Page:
Judas, the traitor, represents the Cancer sign.
He is holding a bag of silver! Judas is the shadowy figure in the painting who does not reflect light.
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The clandestine traitor, Judas, forms a pair with Christ in the painting. The Christ figure is the bright Sun 2 , and Judas is the dark Moon.
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The two have a direct, sinister connection, which gives additional symbolic evidence of Judas as the apostle symbolic of Cancer. Thus the watery signs are represented as mutable, fixed, and cardinal, from closest to the Christ figure to the farthest, in the first group.
The mutable-fixed-cardinal pattern continues to the right of Christ. Philip, stretching towards Christ while gesturing with both hands towards himself, seems rather Venusian — long hair, no beard, almost reminiscent of paintings with Venus literally in them. His actions also suggest balancing, characteristic of the Libra sign.
Thaddeus Jude literally has a flame fire as his symbol and he appears as oldest of the fire trio. The earth signs are intriguing for different reasons. As he appears, imagining that his Virgo sensibilities have been shaken up is not difficult. Bartholomew, on the outer left of the painting, seems a bit dour and definitely concerned. He is the Capricorn sign. The earthy trio appears somewhat muted and stable, compared to the other trios of apostles note the active, spread out fiery trio, and the uneven heads of the trios closest to Christ.
The earthy trio is quite level and looks consistent among the three. With all of the talk about the apostles symbolizing the signs, what does the Christ figure symbolize?
He is the Sun. He is also the ultimate symbol of the Age of Pisces. Using this as a basis of reference, it can be argued that all of the apostles symbolize the Age of Pisces, with each apostle symbolizing a different dwadasama within the Pisces sign. But why was it? Branchus the son of Apollo, whom he begot of Jance, Succron's daughter saith Lactantius , when he kept King Admetus' herds in Thessaly, now grown a man, was an earnest suitor to his mother to know his father; the nymph denied him, because Apollo had conjured her to the contrary; yet overcome by his importunity at last she sent him to his father; when he came into Apollo's presence, malas Dei reverenter osculatus , he carried himself so well, and was so fair a young man, that Apollo was infinitely taken with the beauty of his person, he could scarce look off him, and said he was worthy of such parents, gave him a crown of gold, the spirit of divination, and in conclusion made him a demigod.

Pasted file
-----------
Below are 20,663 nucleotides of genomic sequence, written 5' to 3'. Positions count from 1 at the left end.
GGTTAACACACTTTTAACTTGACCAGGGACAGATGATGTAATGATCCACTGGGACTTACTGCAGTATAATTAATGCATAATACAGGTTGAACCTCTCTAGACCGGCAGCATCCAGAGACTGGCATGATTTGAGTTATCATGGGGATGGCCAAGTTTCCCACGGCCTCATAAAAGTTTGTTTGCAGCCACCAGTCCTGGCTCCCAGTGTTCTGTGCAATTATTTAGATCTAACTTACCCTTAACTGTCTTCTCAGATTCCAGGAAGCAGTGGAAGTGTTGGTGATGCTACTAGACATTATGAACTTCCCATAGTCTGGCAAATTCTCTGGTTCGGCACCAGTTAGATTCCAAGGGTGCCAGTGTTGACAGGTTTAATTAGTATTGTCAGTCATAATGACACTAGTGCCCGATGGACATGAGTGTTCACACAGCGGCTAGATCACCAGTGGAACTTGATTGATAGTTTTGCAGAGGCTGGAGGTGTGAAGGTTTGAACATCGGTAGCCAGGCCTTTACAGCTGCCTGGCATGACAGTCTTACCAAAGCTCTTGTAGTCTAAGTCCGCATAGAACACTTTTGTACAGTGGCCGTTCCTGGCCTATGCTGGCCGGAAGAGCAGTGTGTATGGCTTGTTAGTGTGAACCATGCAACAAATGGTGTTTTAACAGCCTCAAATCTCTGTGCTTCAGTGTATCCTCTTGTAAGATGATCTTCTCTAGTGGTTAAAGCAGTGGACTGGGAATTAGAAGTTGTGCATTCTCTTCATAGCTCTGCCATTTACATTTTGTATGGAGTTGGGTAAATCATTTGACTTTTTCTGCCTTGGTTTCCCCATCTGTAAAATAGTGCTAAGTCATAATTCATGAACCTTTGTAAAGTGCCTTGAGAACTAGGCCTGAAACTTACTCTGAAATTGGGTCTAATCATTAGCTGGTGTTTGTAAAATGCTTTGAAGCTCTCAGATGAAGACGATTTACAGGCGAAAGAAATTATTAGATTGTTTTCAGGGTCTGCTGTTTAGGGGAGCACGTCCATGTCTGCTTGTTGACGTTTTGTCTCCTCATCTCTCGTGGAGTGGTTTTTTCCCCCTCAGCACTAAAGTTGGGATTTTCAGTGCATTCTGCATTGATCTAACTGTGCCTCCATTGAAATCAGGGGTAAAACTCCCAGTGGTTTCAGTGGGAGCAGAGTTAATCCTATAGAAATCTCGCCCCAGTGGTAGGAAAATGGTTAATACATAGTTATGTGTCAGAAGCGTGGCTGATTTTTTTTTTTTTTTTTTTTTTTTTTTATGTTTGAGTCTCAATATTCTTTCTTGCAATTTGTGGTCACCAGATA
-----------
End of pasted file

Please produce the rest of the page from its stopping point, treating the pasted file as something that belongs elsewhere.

Beauty is a dower of itself, a sufficient patrimony, an ample commendation, an accurate epistle, as Lucian, Apuleius, Tiraquellus, and some others conclude.click
Imperio digna forma , beauty deserves a kingdom, saith Abulensis, paradox. They will adore, cringe, compliment, and bow to a common wench if she be fair as if she were a noble woman, a countess, a queen, or a goddess. Those intemperate young men of Greece erected at Delphos a golden image with infinite cost, to the eternal memory of Phryne the courtesan, as Aelian relates, for she was a most beautiful woman, insomuch, saith Athenaeus, that Apelles and Praxiteles drew Venus's picture from her.
Thus young men will adore and honour beauty; nay kings themselves I say will do it, and voluntarily submit their sovereignty to a lovely woman.
George W. Della | Revolvy
When they have got gold and silver, they submit all to a beautiful woman, give themselves wholly to her, gape and gaze on her, and all men desire her more than gold or silver, or any precious thing: they will leave father and mother, and venture their lives for her, labour and travel to get, and bring all their gains to women, steal, fight, and spoil for their mistress's sake. And no king so strong, but a fair woman is stronger than he is.
So did Rosamond insult over King Henry the Second. And those mali genii are taken with it, as I have already proved. Formosam Barbari verentur, et ad spectum pulchrum immanis animus mansuescit. The barbarians stand in awe of a fair woman, and at a beautiful aspect a fierce spirit is pacified. For when as Troy was taken, and the wars ended as Clemens Alexandrinus quotes out of Euripides angry Menelaus with rage and fury armed, came with his sword drawn, to have killed Helen, with his own hands, as being the sole cause of all those wars and miseries: but when he saw her fair face, as one amazed at her divine beauty, he let his weapon fall, and embraced her besides, he had no power to strike so sweet a creature.
Ergo habetantur enses pulchritudine , the edge of a sharp sword as the saying is is dulled with a beautiful aspect, and severity itself is overcome. Hiperides the orator, when Phryne his client was accused at Athens for her lewdness, used no other defence in her cause, but tearing her upper garment, disclosed her naked breast to the judges, with which comeliness of her body and amiable gesture they were so moved and astonished, that they did acquit her forthwith, and let her go.